(Feel free to disagree with me, and please, please share the names of your favorite Jewish books in the comment section below.) Read the rest of this entry →

Jan 30 2012

Contest: Make-Your-Own-Book

By at 12:43 pm
Scribblitt Book

You too can make your own personalized books with Scribblitt.

Now that my daughter is 2.5-years-old, our lives have changed a bit. She’s big enough to do a somersault, she can recite books along with us, and she loves it when we tell her stories. In fact, stories are her new obsession. Some stories are from her life, like the time we went to see Auntie Kim run the Philadelphia Marathon. Others are made up, like Queen Midas who turns everything she touches into candy. Read the rest of this entry →

Jan 25 2012

Why I Want My Kids to Read Less

By at 10:14 am
little boy reading a book

Hey kid, put the book away!

My oldest son taught himself to read at age 4. This isn’t a boast. He didn’t speak until he was 3, we found out (way too late; bad Mommy) that he had hearing issues, and I figure the visual was just easier for him to grasp.

My second son, at age 4, didn’t just not read–he threw violent temper tantrums and flung books across the room at the mere mention of it. Not wanting a repeat of the bad Mommy hearing incident, I took him to get his eyes checked. And was told that his vision was 20/20, but that he might benefit from an untested therapy that wasn’t covered by insurance or guaranteed to do anything. You know, just to be safe. I passed. Read the rest of this entry →

Jan 18 2012

The Best of Jewish Children’s Lit 2012

By at 3:54 pm

book of the yearIf you’re looking to update your kids’ bookshelves with some great new Jewish children’s books, how about some prize winners? The Sydney Taylor Book Awards for 2012 have just been announced, recognizing the best in Jewish children’s writing each year.

Without further ado, this year’s winners were:

The Sydney Taylor Book Award Winner for Younger Readers:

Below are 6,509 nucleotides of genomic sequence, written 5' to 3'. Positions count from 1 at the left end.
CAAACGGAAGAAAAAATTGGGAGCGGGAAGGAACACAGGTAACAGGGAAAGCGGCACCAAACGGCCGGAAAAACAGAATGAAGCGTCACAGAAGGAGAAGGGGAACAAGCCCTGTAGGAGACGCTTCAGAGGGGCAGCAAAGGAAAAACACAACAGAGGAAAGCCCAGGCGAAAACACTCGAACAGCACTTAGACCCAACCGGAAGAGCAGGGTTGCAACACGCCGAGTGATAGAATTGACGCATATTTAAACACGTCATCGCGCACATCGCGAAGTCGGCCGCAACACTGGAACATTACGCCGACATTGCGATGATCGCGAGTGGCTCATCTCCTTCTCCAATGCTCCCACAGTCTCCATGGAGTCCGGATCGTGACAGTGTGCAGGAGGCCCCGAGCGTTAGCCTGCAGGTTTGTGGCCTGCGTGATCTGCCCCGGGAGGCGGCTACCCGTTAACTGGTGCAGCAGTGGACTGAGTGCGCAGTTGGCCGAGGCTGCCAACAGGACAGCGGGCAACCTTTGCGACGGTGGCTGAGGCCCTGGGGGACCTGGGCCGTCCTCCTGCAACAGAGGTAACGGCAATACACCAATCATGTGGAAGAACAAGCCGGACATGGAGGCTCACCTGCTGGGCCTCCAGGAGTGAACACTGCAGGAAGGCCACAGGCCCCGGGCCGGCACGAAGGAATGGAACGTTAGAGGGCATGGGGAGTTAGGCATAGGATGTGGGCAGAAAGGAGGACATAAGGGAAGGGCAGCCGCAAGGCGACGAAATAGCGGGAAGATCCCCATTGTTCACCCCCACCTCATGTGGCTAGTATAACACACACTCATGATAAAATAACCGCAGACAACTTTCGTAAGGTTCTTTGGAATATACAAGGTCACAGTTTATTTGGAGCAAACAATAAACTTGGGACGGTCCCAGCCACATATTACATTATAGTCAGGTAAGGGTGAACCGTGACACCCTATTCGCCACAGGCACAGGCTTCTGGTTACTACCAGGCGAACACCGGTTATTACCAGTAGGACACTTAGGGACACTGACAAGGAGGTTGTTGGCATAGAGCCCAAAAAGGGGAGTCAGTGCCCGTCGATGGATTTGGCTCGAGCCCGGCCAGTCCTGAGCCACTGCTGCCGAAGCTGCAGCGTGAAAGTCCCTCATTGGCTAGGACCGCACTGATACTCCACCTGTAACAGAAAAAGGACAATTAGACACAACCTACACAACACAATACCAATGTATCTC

Chanukah Lights by Michael J. Rosen with artwork by Robert Sabuda
(Candlewick Press)

Read the rest of this entry →

Dec 21 2011

Engineer Ari and Realistic Kids’ Books

By at 2:15 pm

When my husband and I were choosing names for our son, we had a few rules. Key among them was that the name had to be pronounceable wherever we might live in the future (America only, we’re not that adventurous). Hebrew names such as Adin or Michal might be nice, but would be butchered in most parts of the country. So we finally settled on Ari (we figured the popularity of HBO’s Entourage and its character Ari Gold would only help).

But I certainly don’t expect to find tchotchkes like keychains or magnets with his name as we go on family vacations in the future.

So  I was surprised when someone clued us on to the “Engineer Ari” book series. Yes, they are published by a Jewish company (Kar-Ben) but it’s still a nice treat, especially when looking them up on Amazon.

As our Ari grows older, I’m sure he’ll delight in reading the books, which center on an engineer driving the first train in Israel in the late 19th century. While the books are geared at school-age readers, our Ari enjoys listening to the stories already.  What kid doesn’t love a story about trains?

This holiday season, having already had a Rosh Hashanah Ride and ventured on the Sukkah Express, Engineer Ari faces a “Hanukkah Mishap.”   Previous reviewers have noted the bright and vivid depictions of the land of Israel before the present-day state existed. This story, which also shares the history and customs of Hanukkah, is no exception.

But my favorite part is the interaction that Engineer Ari has with Kalil, a local Bedouin he meets along the railway. In stories about Israel for young children, it’s easy to shy away from the demographic realities of the country. The pictures of Engineer Ari and Kalil shaking hands, sharing coffee, and lighting the menorah are important images for our children to see.

Is the interaction realistic? Perhaps. Perhaps not. I don’t think it matters. The way these two characters celebrate each other’s customs is a starting point for the discussion I want to have with my child one day about Israel. I believe that many other parents will agree with me.